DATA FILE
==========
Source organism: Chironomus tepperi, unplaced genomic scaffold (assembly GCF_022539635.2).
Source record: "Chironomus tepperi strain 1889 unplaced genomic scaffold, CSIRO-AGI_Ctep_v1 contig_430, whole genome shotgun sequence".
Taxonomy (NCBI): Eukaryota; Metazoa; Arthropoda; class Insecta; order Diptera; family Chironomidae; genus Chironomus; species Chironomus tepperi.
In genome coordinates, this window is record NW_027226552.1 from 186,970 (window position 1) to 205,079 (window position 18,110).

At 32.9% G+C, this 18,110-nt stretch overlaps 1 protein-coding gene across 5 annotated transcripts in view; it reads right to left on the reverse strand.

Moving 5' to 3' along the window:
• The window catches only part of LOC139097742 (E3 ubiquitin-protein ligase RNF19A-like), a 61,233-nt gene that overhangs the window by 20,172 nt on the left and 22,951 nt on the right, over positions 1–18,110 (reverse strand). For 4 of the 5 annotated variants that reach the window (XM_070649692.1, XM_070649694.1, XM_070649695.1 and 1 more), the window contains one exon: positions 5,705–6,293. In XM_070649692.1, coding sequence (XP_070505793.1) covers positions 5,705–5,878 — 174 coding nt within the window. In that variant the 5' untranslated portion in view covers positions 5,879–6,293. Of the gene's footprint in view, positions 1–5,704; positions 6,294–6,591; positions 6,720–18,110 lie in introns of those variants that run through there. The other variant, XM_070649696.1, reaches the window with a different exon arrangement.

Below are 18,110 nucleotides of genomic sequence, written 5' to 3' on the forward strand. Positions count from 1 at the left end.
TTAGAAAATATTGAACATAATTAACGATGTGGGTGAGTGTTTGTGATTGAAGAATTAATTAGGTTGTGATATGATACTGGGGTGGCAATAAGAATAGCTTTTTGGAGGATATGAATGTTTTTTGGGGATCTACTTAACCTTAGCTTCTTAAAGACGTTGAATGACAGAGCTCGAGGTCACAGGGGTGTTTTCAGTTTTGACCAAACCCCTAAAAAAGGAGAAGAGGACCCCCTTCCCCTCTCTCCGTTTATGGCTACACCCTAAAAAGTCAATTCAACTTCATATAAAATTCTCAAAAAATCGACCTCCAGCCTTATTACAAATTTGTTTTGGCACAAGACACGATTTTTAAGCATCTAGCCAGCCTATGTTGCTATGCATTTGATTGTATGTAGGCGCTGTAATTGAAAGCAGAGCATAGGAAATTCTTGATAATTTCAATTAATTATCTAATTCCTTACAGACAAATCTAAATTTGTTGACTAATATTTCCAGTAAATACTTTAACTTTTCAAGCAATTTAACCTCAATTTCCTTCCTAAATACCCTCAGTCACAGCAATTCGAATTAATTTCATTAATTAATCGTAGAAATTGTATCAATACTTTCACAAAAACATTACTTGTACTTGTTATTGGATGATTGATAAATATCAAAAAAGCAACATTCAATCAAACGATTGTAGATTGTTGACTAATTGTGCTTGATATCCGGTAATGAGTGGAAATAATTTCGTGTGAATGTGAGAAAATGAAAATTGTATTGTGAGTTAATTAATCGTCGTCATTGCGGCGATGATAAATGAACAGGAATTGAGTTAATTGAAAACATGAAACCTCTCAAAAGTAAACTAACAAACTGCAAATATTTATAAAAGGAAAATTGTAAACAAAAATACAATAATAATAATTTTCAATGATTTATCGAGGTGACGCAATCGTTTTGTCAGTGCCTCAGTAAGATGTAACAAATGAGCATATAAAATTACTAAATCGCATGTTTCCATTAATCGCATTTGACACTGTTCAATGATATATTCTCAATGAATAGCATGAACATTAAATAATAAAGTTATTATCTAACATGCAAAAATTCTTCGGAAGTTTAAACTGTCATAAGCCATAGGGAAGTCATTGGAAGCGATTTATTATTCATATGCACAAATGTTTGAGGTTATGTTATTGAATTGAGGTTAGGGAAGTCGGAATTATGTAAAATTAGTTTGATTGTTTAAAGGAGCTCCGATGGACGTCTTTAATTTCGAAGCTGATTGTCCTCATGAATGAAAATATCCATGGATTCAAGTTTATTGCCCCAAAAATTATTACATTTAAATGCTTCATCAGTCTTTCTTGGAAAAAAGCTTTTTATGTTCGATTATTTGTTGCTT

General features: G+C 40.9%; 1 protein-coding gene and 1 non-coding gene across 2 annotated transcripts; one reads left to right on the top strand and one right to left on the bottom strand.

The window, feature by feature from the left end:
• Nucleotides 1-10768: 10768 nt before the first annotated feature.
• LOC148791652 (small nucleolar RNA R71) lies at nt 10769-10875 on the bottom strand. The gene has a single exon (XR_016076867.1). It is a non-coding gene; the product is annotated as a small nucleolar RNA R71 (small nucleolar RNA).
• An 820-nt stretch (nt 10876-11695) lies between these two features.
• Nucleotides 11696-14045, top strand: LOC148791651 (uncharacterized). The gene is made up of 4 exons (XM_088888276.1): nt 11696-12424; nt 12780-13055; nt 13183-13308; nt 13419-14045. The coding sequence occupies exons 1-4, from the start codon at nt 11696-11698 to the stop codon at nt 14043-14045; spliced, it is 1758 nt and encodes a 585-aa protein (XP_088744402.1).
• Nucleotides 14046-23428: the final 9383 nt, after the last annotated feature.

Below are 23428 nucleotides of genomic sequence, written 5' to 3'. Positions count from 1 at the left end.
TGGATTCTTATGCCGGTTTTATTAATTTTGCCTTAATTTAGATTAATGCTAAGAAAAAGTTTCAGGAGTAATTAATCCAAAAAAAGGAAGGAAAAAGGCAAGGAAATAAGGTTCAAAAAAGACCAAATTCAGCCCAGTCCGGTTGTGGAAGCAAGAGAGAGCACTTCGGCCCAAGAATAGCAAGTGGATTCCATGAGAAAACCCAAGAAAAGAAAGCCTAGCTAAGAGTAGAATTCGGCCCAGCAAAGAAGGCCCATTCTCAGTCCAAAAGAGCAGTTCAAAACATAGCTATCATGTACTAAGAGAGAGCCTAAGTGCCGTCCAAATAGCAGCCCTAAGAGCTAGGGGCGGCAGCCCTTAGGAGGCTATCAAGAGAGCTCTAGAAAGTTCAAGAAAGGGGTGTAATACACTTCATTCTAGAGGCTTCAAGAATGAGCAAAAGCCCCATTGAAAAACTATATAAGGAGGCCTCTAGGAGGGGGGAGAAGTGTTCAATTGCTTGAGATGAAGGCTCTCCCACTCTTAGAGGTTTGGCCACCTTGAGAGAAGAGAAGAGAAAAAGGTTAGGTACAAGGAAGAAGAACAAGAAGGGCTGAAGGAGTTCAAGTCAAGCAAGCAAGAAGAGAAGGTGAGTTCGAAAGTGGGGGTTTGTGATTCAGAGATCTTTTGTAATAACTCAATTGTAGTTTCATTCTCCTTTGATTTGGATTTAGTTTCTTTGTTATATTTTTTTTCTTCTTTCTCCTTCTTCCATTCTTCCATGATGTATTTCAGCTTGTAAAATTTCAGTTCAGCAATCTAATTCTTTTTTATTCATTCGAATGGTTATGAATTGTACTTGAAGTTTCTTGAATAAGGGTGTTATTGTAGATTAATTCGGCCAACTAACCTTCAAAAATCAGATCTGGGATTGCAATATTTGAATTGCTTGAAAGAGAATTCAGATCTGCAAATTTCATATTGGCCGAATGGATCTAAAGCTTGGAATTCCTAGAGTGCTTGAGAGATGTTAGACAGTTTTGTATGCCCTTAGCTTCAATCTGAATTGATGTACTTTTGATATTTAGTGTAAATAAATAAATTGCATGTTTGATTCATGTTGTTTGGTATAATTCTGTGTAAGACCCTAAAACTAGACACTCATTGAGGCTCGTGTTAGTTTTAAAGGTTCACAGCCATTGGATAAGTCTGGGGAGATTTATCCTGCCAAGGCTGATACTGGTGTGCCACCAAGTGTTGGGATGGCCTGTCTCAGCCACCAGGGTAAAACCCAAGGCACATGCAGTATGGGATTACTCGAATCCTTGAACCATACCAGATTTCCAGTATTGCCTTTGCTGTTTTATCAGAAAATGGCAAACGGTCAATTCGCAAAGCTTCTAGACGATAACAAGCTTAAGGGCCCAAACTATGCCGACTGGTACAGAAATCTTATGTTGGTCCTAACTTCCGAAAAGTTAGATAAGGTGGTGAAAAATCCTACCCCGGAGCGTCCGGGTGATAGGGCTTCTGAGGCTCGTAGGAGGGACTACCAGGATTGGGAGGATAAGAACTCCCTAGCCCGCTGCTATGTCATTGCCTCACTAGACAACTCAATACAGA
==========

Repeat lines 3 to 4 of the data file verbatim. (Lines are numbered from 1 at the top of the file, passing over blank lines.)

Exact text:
Taxonomy (NCBI): Eukaryota; Metazoa; Arthropoda; class Insecta; order Diptera; family Chironomidae; genus Chironomus; species Chironomus tepperi.
In genome coordinates, this window is record NW_027226552.1 from 186,970 (window position 1) to 205,079 (window position 18,110).